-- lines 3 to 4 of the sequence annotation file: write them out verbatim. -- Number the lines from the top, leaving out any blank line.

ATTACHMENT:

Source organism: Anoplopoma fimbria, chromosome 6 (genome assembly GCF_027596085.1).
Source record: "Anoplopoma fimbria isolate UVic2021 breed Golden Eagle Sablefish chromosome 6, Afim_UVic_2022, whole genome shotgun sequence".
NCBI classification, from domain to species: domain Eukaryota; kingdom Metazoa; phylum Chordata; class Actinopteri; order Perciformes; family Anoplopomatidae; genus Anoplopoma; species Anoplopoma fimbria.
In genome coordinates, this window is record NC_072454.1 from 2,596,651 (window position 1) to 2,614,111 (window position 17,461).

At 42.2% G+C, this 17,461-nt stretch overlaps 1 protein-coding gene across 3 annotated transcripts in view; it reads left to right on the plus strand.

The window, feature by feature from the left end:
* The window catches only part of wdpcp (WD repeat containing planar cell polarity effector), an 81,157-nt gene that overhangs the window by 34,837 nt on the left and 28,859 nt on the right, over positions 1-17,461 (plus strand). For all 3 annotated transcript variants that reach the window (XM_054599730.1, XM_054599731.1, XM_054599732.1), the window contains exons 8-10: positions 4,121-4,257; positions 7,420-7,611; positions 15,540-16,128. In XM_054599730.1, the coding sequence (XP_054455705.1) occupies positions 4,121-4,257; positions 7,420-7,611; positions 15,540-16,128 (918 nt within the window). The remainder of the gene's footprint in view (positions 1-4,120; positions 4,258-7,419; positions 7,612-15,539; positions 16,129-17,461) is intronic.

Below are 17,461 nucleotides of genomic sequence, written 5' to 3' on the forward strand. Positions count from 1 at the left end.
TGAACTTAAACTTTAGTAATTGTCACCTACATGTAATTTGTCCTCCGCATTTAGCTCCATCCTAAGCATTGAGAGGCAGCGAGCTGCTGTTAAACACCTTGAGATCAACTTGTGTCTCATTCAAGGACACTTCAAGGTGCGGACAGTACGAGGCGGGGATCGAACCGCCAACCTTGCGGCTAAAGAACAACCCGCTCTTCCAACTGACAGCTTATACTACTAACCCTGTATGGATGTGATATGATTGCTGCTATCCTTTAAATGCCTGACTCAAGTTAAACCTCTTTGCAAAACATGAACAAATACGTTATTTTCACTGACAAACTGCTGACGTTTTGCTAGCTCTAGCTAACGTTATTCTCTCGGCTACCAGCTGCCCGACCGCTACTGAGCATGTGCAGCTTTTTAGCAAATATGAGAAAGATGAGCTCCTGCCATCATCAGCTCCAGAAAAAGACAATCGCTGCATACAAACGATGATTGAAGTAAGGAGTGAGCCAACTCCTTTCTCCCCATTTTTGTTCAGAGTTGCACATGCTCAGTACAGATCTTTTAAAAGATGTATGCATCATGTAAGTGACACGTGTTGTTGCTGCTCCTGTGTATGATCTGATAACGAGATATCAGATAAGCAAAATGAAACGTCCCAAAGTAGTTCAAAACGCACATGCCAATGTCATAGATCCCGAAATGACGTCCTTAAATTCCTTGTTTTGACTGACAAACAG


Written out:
NCBI classification, from domain to species: domain Eukaryota; kingdom Metazoa; phylum Chordata; class Actinopteri; order Perciformes; family Anoplopomatidae; genus Anoplopoma; species Anoplopoma fimbria.
In genome coordinates, this window is record NC_072454.1 from 2,596,651 (window position 1) to 2,614,111 (window position 17,461).